100 books like The History of Emotions

By Jan Plamper,

Here are 100 books that The History of Emotions fans have personally recommended if you like The History of Emotions. Shepherd is a community of 11,000+ authors and super readers sharing their favorite books with the world.

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Book cover of Anger: The Struggle for Emotional Control in America's History

Barbara H. Rosenwein Author Of Love: A History in Five Fantasies

From my list on the history of emotions.

Why am I passionate about this?

I am a writer, teacher, and researcher who has always been interested in my own emotions and those of others. But I decided to write about the emotions of the past only after I became a historian of the Middle Ages. My discoveries began with the early medieval period. Now I enjoy looking at the full sweep of Western history. I have come to realize that at no time did we all share the same feelings nor evaluate them the same way. Instead, we live and have always lived in “emotional communities” with others who share our feelings—and alongside still others who do not. I hope my booklist will pique your interest in this new and exciting field.

Barbara's book list on the history of emotions

Barbara H. Rosenwein Why did Barbara love this book?

Many historians before the Stearnses thought it would be good to study the emotions of the past, but this book on anger was the first to offer a rigorous and satisfying technique for doing so. By carefully researching the advice books offered to middle-class Americans in the nineteenth through twentieth centuries, the authors show how standards for emotional expression changed over time. Emotional standards are in fact key to understanding how different groups at different times evaluate their emotions, understand their uses, and feel their mental and physical impact.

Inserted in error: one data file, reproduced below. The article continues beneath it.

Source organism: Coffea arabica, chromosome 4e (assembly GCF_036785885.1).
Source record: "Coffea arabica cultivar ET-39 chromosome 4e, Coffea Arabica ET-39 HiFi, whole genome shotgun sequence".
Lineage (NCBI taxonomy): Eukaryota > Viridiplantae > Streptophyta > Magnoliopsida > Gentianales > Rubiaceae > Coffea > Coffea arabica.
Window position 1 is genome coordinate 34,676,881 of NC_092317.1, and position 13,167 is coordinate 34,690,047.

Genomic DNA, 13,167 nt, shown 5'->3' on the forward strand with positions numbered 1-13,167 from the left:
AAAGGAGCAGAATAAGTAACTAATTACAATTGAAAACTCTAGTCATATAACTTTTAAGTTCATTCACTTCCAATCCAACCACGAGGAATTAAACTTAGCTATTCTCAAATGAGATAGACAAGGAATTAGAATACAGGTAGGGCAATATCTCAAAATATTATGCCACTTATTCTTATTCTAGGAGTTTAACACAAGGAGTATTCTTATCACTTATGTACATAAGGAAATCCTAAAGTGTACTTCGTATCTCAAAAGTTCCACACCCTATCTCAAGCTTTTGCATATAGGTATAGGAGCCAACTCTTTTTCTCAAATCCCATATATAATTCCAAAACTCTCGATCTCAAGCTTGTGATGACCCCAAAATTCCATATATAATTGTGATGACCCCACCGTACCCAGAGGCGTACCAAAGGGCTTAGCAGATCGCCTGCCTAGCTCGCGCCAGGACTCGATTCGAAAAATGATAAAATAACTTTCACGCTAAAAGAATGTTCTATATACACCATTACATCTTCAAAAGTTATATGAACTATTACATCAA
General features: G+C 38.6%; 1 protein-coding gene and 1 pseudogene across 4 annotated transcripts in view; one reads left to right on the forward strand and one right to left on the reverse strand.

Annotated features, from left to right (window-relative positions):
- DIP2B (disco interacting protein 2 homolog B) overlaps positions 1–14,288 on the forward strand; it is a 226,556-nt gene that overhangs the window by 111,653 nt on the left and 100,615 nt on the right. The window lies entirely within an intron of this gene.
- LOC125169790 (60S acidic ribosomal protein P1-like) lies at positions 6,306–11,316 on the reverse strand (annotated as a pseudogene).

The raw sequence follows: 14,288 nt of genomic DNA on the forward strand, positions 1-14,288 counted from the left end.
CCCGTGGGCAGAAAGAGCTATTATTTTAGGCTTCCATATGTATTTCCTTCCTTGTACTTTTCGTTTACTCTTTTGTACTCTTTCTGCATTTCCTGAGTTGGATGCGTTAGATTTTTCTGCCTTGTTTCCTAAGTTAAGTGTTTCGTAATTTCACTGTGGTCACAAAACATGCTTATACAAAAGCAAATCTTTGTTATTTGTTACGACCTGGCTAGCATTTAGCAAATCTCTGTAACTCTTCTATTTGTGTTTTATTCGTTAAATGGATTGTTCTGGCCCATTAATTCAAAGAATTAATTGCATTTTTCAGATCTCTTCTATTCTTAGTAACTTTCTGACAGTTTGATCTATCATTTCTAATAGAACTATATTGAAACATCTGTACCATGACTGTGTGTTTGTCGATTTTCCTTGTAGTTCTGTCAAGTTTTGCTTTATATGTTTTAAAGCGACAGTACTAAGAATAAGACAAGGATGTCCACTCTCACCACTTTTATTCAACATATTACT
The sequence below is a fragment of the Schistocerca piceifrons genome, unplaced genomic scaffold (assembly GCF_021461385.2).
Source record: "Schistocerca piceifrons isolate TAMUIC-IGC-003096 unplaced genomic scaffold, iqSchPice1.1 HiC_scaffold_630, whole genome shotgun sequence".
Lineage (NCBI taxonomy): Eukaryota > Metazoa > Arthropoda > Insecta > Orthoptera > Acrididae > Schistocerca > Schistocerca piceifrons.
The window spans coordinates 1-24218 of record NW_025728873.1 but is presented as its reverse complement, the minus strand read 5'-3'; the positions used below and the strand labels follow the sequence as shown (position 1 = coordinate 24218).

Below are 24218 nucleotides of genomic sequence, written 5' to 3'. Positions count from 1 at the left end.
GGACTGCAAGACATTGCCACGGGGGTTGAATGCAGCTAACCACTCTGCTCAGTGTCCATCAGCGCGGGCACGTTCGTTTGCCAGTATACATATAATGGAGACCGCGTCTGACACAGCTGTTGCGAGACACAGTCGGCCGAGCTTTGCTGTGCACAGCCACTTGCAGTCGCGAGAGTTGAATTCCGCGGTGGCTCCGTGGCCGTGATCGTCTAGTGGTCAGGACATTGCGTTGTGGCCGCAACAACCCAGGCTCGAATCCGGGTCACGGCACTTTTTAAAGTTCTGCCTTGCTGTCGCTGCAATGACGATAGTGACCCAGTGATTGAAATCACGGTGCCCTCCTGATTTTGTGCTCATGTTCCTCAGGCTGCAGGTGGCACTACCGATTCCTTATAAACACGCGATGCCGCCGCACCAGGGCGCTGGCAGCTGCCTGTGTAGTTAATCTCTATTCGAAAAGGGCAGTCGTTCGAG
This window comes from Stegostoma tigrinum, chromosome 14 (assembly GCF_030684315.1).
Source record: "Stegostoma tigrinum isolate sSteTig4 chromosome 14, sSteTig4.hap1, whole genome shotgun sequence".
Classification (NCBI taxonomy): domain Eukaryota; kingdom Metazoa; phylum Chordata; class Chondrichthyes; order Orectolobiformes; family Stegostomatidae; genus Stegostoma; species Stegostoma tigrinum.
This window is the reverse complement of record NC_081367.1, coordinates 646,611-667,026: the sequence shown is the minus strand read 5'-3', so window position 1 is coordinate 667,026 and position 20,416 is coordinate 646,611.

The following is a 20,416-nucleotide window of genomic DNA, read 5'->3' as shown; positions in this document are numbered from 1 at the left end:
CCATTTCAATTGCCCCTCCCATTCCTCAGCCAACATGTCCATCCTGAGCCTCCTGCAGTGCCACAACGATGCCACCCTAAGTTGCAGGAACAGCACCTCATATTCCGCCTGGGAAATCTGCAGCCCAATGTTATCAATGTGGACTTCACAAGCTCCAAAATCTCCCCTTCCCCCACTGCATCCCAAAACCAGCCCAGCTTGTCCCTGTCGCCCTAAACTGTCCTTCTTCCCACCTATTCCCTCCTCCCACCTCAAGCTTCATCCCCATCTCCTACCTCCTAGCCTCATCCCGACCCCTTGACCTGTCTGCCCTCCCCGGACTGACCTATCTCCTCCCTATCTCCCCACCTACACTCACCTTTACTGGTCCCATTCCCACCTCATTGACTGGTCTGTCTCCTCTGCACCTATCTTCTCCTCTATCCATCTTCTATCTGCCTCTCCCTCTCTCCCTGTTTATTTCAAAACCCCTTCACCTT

By Carol Zisowitz Stearns, Peter N. Stearns,

Why should I read it?

1 author picked Anger as one of their favorite books, and they share why you should read it.

What is this book about?

In this groundbreaking social history, Carol and Peter Stearns trace the two hundred-year development of anger, beginning with premodern colonial America. Drawing on diaries and popular advice literature of key periods, Anger deals with the everyday experiences of the family and workplace in its examination of our attempts to control our domestic lives and lessen social tensions by harnessing emotion. Offering an entirely new approach to the study of emotion, the authors inaugurate a new field of study termed "emotionology," which distinguishes collective emotional standards from the experience of emotion itself.


Book cover of The Navigation of Feeling: A Framework for the History of Emotions

Rob Boddice Author Of The History of Emotions

From my list on what your emotions are and where they come from.

Why am I passionate about this?